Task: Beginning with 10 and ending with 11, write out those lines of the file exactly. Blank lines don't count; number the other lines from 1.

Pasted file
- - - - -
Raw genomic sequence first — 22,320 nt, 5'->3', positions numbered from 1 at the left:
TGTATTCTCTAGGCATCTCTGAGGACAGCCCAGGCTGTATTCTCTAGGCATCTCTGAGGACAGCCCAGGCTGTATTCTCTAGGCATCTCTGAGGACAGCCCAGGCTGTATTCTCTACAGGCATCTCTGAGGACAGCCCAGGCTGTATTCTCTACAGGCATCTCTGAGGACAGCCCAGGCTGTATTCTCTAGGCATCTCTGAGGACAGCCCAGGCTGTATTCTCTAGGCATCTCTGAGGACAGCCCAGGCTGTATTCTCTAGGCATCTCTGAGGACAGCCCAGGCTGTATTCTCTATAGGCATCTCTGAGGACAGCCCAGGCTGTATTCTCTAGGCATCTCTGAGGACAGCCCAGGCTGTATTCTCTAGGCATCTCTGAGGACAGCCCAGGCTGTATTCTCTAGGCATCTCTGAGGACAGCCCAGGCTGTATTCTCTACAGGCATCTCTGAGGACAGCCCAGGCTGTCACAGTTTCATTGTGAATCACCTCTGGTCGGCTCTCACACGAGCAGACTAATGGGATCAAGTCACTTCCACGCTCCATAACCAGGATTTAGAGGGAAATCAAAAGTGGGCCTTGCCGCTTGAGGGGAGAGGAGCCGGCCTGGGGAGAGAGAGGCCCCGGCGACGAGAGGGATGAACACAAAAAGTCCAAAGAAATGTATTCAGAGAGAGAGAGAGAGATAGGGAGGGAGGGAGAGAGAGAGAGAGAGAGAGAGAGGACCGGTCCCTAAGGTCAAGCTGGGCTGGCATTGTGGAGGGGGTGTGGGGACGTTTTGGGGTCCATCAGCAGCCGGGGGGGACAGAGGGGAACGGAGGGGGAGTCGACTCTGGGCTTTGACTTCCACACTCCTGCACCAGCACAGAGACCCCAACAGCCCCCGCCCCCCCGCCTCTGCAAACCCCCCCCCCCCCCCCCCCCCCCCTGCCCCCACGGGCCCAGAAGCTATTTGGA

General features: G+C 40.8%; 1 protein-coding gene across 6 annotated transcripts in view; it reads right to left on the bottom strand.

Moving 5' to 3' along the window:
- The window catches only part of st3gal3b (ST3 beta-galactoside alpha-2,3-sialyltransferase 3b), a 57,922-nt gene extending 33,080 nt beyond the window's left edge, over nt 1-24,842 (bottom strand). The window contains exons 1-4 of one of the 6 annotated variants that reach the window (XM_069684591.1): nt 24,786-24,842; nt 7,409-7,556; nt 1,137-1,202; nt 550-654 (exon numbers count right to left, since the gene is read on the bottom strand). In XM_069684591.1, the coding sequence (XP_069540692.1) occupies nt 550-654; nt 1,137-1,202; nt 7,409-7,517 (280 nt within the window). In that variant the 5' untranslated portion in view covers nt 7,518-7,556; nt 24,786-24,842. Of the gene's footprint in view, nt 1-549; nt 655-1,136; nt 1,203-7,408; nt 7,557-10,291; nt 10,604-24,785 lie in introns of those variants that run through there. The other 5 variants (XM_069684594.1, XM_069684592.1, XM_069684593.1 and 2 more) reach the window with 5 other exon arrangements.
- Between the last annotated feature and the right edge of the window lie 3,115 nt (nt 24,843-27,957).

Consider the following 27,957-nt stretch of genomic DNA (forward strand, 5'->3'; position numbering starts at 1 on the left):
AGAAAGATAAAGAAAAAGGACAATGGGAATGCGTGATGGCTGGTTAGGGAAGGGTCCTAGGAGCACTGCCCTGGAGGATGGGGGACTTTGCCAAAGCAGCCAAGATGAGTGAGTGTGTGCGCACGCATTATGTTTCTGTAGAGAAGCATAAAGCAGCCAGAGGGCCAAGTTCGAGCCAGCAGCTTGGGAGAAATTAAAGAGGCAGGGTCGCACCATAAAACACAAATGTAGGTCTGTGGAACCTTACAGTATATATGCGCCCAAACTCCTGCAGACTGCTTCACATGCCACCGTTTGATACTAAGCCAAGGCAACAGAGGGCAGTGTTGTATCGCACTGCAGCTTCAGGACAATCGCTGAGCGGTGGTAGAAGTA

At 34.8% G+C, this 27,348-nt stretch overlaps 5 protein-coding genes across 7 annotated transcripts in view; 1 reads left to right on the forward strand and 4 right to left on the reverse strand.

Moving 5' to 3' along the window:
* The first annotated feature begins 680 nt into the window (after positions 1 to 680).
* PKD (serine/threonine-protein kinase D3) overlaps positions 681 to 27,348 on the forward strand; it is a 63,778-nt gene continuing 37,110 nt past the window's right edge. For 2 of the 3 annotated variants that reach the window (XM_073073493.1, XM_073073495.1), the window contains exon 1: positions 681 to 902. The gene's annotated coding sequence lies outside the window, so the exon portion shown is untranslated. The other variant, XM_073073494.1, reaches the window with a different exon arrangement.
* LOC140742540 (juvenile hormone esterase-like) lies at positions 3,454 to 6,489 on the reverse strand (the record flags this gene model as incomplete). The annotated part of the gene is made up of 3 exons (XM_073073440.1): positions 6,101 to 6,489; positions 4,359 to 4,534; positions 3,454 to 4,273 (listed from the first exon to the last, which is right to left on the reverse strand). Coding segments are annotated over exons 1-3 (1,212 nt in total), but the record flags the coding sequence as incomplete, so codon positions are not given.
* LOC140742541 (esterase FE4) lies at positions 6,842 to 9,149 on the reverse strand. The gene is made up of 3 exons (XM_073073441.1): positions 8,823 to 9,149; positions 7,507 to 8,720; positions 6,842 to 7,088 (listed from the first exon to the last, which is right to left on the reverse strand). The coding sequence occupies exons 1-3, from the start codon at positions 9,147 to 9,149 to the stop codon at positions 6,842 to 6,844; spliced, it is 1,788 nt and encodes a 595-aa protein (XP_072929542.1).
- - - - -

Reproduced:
Moving 5' to 3' along the window:
* The first annotated feature begins 680 nt into the window (after positions 1 to 680).